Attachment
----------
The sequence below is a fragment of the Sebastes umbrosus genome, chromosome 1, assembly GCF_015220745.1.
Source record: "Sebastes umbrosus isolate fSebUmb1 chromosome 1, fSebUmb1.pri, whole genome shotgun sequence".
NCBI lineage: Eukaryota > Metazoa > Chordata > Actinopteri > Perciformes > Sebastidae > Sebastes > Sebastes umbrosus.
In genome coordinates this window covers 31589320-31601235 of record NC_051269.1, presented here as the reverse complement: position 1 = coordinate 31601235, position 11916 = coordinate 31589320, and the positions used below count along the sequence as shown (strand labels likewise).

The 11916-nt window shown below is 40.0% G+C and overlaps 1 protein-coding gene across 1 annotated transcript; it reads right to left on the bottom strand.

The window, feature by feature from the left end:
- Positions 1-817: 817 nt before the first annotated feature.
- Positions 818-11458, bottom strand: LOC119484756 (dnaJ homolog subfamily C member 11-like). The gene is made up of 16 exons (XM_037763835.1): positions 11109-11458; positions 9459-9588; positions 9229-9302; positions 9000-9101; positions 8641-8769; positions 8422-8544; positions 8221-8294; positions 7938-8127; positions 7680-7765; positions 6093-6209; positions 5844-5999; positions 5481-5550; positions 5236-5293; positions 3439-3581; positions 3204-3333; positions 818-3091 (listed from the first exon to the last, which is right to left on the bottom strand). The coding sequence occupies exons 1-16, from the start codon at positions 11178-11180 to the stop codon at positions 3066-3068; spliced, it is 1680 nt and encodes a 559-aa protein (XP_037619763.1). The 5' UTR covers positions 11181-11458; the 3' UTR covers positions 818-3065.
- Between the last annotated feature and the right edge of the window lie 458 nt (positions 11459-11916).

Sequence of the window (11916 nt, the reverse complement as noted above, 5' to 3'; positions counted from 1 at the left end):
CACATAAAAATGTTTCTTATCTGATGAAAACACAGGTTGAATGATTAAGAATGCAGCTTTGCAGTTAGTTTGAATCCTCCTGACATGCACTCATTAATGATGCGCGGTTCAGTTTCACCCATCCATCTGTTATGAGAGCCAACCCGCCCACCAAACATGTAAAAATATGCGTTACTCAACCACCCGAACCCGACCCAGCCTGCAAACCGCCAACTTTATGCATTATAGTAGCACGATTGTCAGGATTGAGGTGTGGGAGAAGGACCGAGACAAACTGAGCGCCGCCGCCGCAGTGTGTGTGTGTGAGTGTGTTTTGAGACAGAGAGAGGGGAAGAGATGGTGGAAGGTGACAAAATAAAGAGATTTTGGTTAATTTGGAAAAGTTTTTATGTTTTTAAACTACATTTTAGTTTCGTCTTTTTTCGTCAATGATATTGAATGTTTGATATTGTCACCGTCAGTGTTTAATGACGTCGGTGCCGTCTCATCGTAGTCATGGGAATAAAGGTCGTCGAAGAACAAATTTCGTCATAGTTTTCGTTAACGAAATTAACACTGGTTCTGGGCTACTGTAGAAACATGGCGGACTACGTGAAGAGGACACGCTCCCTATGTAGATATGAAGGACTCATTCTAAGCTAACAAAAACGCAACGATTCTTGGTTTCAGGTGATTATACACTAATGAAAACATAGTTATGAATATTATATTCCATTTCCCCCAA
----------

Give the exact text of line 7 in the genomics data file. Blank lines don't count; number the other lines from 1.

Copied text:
- Positions 1-817: 817 nt before the first annotated feature.